On Wednesday, March 11, 2009, the House Subcommittee on Transportation Security and Infrastructure Protection convened a hearing, “The Mumbai Attacks: A Wake-Up Call for America’s Private Sector.” It was a hearing that lived up to its name.
Since 9/11 there has been a lot of talk about the importance of the private sector and its vulnerability to attack from terrorists as well as Mother Nature. A lot of that talk has been serious and straightforward about the risks, vulnerabilities and consequences of such an attack regardless of its form. Some of that talk though has been lip-service where the right words may be uttered but no action, funding or initiative is offered or executed to make those words have any true value. Today’s hearing was not lip service.
Each of the witnesses from DHS, NYPD, FBI, Rand Corporation, InterContinental Hotels and NYU’s InterCEP delivered stark, sobering and pointed details about the deadly attacks in Mumbai and how those tragic events have rippled here in the US. Each of the prepared statements offered a litany of details, but what was most impressive were the lengths that DHS, NYPD and the FBI have taken to reach out to commercial facilities such as hotels, resorts, large assembly areas and other infrastructures to share lessons learned about the Mumbai attacks — share information and get them “ready.”
For anyone out there that still thinks that our country’s hotels, shopping centers, arenas, theaters and other “soft targets” aren’t vulnerable, they need to be strapped into a chair and hear the opening statements of the first panel with DHS’ Acting Assistant Secretary for Infrastructure Protection, James Snyder; NYPD Commissioner Ray Kelly; and James McJunkin, the FBI’s Deputy Assistant Director for its Counterterrorism Division. None of these guys or the people that serve around them needed a wake-up call prior to Mumbai and it’s obvious that their attention has not lapsed since then, either. Kelly’s opening statement was probably the most gripping as he went step by step through the Mumbai attack and what the NYPD was doing overseas to monitor the attacks while responding domestically in his own jurisdiction to engage NYC hotels and other venues and keep them informed.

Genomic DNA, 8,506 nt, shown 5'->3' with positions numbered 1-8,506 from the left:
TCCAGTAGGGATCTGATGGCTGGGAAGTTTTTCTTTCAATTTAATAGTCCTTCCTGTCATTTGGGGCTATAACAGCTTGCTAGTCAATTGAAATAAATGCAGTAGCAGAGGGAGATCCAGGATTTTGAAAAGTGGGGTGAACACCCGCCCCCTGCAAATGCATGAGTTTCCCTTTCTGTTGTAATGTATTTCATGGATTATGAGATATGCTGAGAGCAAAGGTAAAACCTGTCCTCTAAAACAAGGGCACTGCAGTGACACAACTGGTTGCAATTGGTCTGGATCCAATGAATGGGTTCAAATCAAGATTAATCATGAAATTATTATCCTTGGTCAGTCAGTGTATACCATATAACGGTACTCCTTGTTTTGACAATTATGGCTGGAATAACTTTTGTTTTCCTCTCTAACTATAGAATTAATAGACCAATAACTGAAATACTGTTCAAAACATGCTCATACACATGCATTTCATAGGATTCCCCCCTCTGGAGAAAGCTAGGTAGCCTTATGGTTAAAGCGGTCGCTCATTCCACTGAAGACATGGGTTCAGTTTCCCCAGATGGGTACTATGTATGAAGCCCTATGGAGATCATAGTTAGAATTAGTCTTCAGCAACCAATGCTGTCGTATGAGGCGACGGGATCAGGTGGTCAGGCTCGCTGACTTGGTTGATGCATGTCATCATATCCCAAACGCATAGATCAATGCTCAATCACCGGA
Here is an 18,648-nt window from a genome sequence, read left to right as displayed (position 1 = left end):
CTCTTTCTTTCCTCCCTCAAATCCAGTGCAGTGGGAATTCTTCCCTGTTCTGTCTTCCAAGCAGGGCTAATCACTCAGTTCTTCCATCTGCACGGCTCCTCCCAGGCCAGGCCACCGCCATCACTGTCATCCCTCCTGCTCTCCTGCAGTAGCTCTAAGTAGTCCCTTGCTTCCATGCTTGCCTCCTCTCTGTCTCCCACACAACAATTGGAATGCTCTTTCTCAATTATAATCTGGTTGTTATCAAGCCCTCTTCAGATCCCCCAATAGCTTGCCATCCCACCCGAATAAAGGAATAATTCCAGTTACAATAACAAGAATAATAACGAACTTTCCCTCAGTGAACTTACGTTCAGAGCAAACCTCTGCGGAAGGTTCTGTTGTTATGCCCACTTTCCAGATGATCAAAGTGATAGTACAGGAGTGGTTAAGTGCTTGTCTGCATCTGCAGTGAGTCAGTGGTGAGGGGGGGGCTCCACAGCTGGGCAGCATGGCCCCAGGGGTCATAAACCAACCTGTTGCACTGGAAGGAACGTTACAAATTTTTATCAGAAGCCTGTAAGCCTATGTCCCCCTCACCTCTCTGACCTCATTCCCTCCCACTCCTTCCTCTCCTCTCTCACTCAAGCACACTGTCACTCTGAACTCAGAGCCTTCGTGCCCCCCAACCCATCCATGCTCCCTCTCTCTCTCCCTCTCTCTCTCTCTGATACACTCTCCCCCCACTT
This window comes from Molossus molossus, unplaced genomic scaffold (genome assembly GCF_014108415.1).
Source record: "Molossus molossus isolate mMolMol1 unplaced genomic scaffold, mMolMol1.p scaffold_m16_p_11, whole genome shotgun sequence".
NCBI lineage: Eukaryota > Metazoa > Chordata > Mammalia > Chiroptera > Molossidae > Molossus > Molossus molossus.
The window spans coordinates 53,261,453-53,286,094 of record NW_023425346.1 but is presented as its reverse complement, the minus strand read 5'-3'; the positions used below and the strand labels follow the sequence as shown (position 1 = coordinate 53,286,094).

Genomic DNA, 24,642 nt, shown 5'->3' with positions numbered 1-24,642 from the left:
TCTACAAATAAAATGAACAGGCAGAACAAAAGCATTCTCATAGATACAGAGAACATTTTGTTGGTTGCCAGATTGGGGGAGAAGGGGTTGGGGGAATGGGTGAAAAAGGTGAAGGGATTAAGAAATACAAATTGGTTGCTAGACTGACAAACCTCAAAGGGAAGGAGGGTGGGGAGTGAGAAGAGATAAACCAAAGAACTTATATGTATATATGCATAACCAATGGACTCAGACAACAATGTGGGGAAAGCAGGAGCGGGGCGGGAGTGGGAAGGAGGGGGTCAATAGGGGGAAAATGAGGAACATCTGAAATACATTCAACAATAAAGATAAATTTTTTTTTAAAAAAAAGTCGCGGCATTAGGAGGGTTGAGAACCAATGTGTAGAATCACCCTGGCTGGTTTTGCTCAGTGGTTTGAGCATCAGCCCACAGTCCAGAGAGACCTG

Kelly went as far to describe the Mumbai attacks as a “turning point” in terror tactics and was making sure his department all the way down to the precinct level beat cop was being educated on what to look out for should a similar attack be planned for NYC. When he described the international network that the NYPD has deployed to examine the tactics, intelligence, impacts of events like Mumbai you couldn’t help but be stunned at the capacity the NYPD has built. Many have referred to the NYPD as one of the world’s largest standing armies given its nearly 40,000 officers. There is no doubt they have built one of the world’s largest intelligence networks to complement their “boots on the ground.”
Under questioning by Rep. Lungren (R-CA) as to how the NYPD’s international information network compared to and intersected with those operated by DHS, the FBI and others, Kelly was quick to point out that his network “complemented” and “was not in conflict” or “competition” with the others Lungren mentioned. He went further to explain that as terrorists’ number one target, NYC and its police department had an inherent responsibility to establish such a global network to safeguard its citizens and city and its international and domestic reach and relationships did that on a daily basis.